The Laucala graduation ceremony scheduled for 23 April was sadly unable to go ahead due to the recent COVID-19 restrictions. However, we congratulate all the linguists who are celebrating their successes today, including 10 graduates from the postgraduate diploma in Applied Linguistics and English Language Teaching, 5 graduates from the postgraduate diploma in Linguistics, 12 graduates from the BA in either Linguistics or Literature and Language, and 11 graduates from either the BAGCED or BEd programmes in Literature and Language.
USP Cook Islands Campus Successfully Delivers Cook Islands Māori Vernacular Course (26 March 2021)
[Original story published by USP News]
The USP Cook Islands Campus has been working hard to help deliver the skills teachers need to preserve, teach, promote and encourage the usage of Cook Islands Māori language, or Te Reo Māori Kuki Airani.
Through a leading-edge linguistics programme offered at USP, teachers in the Cook Islands can study towards either a Certificate or Diploma in Vernacular Languages: Cook Islands Māori.
This course enables teachers to enhance their knowledge and transfer these skill sets into their practice of teaching Māori.
“As the coronavirus began hurling challenges into the delivery of our summer school course in December 2020, Dr Ake Nicholas and I began deliberating about how we could facilitate the CM331 Kimi Kiteanga Kuki Airani Research Methods (Cook Islands Research Methods) course in the midst of a pandemic,” said Dr Debi Futter-Puati, Campus Director of the USP Cook Islands Campus. Through extensive discussions and planning we came up with an alternative method for the instruction of the summer school course which was to be offered for the first time.
As we went about redesigning the course, we decided to think outside of the traditional approach of one lecturer and instead invited multiple Cook Islands academics to join us and participate as guest lecturers.
Ultimately, through their generosity, this led to us being able to draw on the expertise of a prestigious lineup of Cook Islands academics to support the delivery of the course as an intensive face to face class from 4 – 22 January.
Over three weeks, the students had the occasion to listen to thirteen Cook Islands researchers share their ideas about taking a uniquely Cook Islands approach to their research.
Each presenter shared their specific research, while also focusing on how they took Indigenous Cook Islands approaches within their practice. These lectures ensured the students were ably equipped to design their action research project to investigate the status of Cook Islands Māori language in their own settings. The teachers are now completing their action research projects in their schools. Findings will be presented at a research symposium later in the year.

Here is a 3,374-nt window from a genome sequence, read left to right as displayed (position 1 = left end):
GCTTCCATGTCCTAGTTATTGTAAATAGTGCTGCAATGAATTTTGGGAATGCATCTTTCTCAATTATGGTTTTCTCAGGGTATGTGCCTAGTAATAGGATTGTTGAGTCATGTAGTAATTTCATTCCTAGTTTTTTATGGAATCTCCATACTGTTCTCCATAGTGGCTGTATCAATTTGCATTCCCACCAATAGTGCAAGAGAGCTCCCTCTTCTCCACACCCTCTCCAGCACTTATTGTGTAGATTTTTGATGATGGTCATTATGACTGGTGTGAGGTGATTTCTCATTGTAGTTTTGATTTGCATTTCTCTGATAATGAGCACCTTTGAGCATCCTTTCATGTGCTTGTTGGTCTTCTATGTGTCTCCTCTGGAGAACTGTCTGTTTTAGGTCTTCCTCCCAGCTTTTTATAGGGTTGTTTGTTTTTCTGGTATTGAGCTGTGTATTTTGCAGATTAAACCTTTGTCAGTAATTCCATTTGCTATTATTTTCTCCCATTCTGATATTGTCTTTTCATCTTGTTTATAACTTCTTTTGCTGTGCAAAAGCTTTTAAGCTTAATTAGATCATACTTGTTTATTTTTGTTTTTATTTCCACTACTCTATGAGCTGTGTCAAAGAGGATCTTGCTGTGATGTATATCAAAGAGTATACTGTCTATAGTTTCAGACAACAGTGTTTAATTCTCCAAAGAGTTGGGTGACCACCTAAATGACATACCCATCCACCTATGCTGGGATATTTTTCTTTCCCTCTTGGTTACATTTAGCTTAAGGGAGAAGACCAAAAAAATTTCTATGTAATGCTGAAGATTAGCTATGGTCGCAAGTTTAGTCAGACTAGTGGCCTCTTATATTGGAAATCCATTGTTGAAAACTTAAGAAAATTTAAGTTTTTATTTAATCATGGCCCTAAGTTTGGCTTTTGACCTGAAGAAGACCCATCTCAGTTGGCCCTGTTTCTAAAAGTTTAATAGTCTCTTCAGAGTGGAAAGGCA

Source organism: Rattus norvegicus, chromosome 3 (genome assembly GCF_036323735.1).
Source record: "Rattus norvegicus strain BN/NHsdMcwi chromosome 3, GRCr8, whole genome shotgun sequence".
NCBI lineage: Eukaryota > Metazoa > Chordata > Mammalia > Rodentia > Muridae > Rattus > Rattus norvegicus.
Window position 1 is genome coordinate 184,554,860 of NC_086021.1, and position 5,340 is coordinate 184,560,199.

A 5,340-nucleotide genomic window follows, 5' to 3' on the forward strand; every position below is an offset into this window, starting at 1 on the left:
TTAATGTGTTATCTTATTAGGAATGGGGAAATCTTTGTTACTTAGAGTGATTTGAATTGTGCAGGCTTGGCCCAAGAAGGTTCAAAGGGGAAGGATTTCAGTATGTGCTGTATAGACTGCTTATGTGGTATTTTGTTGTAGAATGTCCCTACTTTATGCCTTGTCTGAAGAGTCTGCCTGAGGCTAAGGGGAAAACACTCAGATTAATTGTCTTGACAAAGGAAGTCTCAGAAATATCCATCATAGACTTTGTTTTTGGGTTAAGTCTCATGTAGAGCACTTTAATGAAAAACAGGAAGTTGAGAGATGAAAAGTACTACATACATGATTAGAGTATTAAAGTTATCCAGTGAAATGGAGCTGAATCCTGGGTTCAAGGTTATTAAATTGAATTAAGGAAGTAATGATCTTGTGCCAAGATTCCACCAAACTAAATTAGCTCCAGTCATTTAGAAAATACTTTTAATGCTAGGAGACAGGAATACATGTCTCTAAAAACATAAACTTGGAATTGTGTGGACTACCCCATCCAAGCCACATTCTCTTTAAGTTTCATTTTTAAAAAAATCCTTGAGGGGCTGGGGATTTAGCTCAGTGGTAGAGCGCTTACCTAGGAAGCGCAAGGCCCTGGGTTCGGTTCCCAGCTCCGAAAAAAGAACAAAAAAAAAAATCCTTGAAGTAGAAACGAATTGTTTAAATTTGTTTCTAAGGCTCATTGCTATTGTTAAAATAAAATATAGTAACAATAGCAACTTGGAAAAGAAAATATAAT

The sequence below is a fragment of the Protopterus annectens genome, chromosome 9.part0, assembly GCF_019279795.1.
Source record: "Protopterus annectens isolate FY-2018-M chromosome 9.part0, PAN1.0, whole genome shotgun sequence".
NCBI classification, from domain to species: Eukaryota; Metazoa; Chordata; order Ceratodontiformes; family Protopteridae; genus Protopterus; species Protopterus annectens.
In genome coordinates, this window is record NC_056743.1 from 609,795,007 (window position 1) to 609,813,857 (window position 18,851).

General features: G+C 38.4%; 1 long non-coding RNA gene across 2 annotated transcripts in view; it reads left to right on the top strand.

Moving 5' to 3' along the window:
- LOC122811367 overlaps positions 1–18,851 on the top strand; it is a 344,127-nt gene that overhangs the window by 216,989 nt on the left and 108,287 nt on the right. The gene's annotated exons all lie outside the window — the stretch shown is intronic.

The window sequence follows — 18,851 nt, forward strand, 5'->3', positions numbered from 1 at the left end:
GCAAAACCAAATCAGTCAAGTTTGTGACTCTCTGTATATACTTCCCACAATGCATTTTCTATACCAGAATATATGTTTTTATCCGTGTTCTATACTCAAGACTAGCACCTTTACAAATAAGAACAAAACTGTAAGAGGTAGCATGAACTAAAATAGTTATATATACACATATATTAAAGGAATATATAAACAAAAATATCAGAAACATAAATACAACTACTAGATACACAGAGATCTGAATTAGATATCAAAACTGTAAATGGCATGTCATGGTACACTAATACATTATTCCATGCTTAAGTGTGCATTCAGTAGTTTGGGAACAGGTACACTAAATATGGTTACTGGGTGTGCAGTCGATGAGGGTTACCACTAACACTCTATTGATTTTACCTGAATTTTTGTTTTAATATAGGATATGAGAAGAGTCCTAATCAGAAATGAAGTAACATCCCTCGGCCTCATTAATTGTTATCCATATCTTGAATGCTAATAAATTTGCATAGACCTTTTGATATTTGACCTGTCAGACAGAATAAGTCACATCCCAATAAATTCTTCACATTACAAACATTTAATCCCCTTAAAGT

Dr Christina Newport, a post-doctoral research fellow at Auckland University, described the course as “vitally important”. Dr Newport added, “If we are able to take this particular course and put in front of them (Cook Islanders) who are researchers, it is not only going to add to the type of research they undertake, but also the way in which they carry this out, therefore, privileging our own local language and our own perspectives to come up with solutions that work for here [Cook Islands]”. She went on to say, “It’s making use of their perspectives as Cook Islanders; as people living, breathing, teaching Cook Islands languages in a way that hasn’t been done before.”
Dr Futter-Puati believes this may be the first time that a USP course has involved such a group of academics to deliver a course. She said USP were very privileged and thankful to the academics for the gift of their time and wisdom in delivering this course.
The academics that participated in the programme were: Dr Ake Nicholas – Linguistics (Massey University), Eliza Puna PhD candidate – Mental Health (University of Auckland), Dr Evangelene Daniela-Wong – Moana Mana Youth at risk (Te Marae Ora), Dr Christina Newport – Vaka Moana Climate Change (University of Auckland), Professor Tania Ka’ai – Indigenous Research Methodologies (Auckland University of Technology), Dr Teina Rongo – Marine Science, Makiuti Tongia – Cook Islands research methods, Professor Bobbie Hunter – use of cultural context for mathematics (Massey University), Dr Neti Herman – youth health (University of Auckland), Associate Professor Jodie Hunter – Pasifika mathematics (Massey University), Associate Professor Yvonne Underhill-Sem – gender and migration (University of Auckland), Dr Debi Futter-Puati – Tivaevae and sexuality (USP) and Dr Ali Glasgow – revitalising reo Kuki Airani in ECE (Victoria University of Wellington)
This course will continue to be offered at the Cook Islands Campus in the future.